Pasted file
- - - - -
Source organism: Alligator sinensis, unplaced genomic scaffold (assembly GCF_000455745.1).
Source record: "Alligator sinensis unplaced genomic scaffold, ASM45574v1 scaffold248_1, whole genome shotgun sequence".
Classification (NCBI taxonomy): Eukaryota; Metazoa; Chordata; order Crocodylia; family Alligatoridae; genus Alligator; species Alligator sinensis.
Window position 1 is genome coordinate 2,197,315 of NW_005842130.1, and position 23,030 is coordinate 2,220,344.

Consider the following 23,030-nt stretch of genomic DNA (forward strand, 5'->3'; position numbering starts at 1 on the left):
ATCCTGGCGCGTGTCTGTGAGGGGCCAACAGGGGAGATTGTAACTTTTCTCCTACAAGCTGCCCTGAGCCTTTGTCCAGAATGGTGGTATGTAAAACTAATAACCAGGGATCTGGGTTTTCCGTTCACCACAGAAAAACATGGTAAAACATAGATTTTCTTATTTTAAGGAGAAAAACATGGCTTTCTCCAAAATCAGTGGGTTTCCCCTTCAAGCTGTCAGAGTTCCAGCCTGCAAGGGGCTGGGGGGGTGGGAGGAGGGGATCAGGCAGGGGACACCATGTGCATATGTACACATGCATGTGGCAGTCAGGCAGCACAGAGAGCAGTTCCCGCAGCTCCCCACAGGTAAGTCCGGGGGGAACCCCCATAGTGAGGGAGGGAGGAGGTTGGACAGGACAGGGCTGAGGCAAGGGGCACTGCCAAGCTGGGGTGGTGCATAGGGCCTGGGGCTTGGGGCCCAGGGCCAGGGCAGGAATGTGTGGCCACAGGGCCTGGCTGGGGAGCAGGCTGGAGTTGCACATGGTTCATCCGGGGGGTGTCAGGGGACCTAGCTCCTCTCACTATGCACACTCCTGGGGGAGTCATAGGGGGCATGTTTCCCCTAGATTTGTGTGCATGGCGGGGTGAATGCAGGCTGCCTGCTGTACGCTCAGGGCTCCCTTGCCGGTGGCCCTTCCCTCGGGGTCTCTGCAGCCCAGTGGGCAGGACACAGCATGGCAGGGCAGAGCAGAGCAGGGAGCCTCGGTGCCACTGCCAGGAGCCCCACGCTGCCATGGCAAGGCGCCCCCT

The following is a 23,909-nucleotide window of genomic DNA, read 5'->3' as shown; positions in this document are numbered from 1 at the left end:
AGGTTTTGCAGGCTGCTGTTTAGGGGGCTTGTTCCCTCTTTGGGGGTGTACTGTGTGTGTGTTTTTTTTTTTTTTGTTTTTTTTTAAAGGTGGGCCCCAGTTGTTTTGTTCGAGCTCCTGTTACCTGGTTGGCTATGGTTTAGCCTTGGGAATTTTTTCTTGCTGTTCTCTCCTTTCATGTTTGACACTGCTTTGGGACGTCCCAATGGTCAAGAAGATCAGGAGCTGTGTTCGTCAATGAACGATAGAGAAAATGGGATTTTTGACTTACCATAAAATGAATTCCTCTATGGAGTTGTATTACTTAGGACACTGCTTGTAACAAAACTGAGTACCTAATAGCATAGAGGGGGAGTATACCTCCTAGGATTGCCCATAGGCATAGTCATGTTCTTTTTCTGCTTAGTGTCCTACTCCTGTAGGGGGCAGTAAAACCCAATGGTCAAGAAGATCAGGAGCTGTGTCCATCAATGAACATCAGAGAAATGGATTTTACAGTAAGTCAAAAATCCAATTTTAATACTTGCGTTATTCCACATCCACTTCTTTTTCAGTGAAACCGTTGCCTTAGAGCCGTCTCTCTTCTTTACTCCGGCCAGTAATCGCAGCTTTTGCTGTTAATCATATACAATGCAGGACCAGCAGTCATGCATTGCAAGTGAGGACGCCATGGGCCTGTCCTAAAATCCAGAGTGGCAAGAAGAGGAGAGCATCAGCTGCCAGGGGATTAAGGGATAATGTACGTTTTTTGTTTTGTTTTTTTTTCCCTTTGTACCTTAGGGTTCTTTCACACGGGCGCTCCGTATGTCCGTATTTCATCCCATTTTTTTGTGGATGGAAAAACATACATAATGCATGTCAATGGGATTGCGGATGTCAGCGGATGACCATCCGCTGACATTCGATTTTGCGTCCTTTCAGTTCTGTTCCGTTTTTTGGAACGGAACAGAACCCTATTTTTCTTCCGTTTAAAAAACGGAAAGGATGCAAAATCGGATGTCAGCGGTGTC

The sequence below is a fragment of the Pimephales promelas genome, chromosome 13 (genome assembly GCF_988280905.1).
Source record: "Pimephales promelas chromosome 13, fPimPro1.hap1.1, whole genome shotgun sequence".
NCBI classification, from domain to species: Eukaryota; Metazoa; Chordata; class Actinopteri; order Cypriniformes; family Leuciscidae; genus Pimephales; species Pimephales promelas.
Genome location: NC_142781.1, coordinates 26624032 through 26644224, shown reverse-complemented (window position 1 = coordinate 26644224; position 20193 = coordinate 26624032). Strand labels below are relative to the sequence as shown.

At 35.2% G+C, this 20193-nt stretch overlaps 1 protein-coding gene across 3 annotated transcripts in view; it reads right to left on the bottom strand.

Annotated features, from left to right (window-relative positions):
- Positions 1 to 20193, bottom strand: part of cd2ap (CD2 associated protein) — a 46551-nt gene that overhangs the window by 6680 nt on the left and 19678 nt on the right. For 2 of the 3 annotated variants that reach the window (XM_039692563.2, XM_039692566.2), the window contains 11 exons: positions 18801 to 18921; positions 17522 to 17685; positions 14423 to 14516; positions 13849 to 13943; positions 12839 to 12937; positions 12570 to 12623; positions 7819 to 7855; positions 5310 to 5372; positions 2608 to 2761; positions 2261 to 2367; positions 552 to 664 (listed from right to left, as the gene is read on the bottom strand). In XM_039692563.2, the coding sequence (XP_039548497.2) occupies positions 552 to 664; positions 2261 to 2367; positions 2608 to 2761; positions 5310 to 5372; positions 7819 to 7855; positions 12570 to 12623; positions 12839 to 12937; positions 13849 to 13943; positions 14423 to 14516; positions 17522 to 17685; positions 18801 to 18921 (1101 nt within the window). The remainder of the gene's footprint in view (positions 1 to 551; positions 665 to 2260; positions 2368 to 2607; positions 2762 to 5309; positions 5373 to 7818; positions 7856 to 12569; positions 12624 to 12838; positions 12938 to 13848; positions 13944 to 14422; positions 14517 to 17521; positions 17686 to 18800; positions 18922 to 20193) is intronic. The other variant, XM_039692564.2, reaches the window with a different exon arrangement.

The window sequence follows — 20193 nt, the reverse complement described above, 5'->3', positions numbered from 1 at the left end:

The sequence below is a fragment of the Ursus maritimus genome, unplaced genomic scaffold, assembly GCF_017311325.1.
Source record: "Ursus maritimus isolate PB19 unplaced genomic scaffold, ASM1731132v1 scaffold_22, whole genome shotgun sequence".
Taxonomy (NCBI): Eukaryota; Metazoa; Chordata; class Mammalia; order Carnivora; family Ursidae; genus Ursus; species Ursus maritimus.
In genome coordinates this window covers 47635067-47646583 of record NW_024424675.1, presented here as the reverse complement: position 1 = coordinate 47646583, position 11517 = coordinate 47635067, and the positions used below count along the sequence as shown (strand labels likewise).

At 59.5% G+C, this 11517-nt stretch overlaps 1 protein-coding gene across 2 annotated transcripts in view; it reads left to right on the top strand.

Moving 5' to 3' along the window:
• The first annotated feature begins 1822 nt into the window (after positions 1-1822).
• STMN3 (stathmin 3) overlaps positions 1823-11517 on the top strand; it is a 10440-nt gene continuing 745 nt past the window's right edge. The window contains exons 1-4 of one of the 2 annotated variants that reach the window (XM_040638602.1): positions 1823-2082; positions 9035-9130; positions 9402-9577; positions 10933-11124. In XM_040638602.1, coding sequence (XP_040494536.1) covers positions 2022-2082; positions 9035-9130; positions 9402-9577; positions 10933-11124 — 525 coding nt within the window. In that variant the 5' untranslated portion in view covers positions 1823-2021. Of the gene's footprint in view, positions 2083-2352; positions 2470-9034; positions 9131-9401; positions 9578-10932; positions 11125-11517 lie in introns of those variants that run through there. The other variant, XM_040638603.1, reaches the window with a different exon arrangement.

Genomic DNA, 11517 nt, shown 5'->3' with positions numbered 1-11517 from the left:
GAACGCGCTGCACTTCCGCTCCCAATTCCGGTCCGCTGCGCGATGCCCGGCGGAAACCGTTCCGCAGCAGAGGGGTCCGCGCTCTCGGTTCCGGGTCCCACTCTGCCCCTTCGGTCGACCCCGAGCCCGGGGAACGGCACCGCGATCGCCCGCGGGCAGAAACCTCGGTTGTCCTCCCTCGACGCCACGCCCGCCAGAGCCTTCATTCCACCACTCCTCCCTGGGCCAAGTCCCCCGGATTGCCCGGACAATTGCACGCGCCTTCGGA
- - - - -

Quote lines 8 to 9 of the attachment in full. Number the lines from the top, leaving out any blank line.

AGGTTTTGCAGGCTGCTGTTTAGGGGGCTTGTTCCCTCTTTGGGGGTGTACTGTGTGTGTGTTTTTTTTTTTTTTGTTTTTTTTTAAAGGTGGGCCCCAGTTGTTTTGTTCGAGCTCCTGTTACCTGGTTGGCTATGGTTTAGCCTTGGGAATTTTTTCTTGCTGTTCTCTCCTTTCATGTTTGACACTGCTTTGGGACGTCCCAATGGTCAAGAAGATCAGGAGCTGTGTTCGTCAATGAACGATAGAGAAAATGGGATTTTTGACTTACCATAAAATGAATTCCTCTATGGAGTTGTATTACTTAGGACACTGCTTGTAACAAAACTGAGTACCTAATAGCATAGAGGGGGAGTATACCTCCTAGGATTGCCCATAGGCATAGTCATGTTCTTTTTCTGCTTAGTGTCCTACTCCTGTAGGGGGCAGTAAAACCCAATGGTCAAGAAGATCAGGAGCTGTGTCCATCAATGAACATCAGAGAAATGGATTTTACAGTAAGTCAAAAATCCAATTTTAATACTTGCGTTATTCCACATCCACTTCTTTTTCAGTGAAACCGTTGCCTTAGAGCCGTCTCTCTTCTTTACTCCGGCCAGTAATCGCAGCTTTTGCTGTTAATCATATACAATGCAGGACCAGCAGTCATGCATTGCAAGTGAGGACGCCATGGGCCTGTCCTAAAATCCAGAGTGGCAAGAAGAGGAGAGCATCAGCTGCCAGGGGATTAAGGGATAATGTACGTTTTTTGTTTTGTTTTTTTTTCCCTTTGTACCTTAGGGTTCTTTCACACGGGCGCTCCGTATGTCCGTATTTCATCCCATTTTTTTGTGGATGGAAAAACATACATAATGCATGTCAATGGGATTGCGGATGTCAGCGGATGACCATCCGCTGACATTCGATTTTGCGTCCTTTCAGTTCTGTTCCGTTTTTTGGAACGGAACAGAACCCTATTTTTCTTCCGTTTAAAAAACGGAAAGGATGCAAAATCGGATGTCAGCGGTGTC

The sequence below is a fragment of the Pimephales promelas genome, chromosome 13 (genome assembly GCF_988280905.1).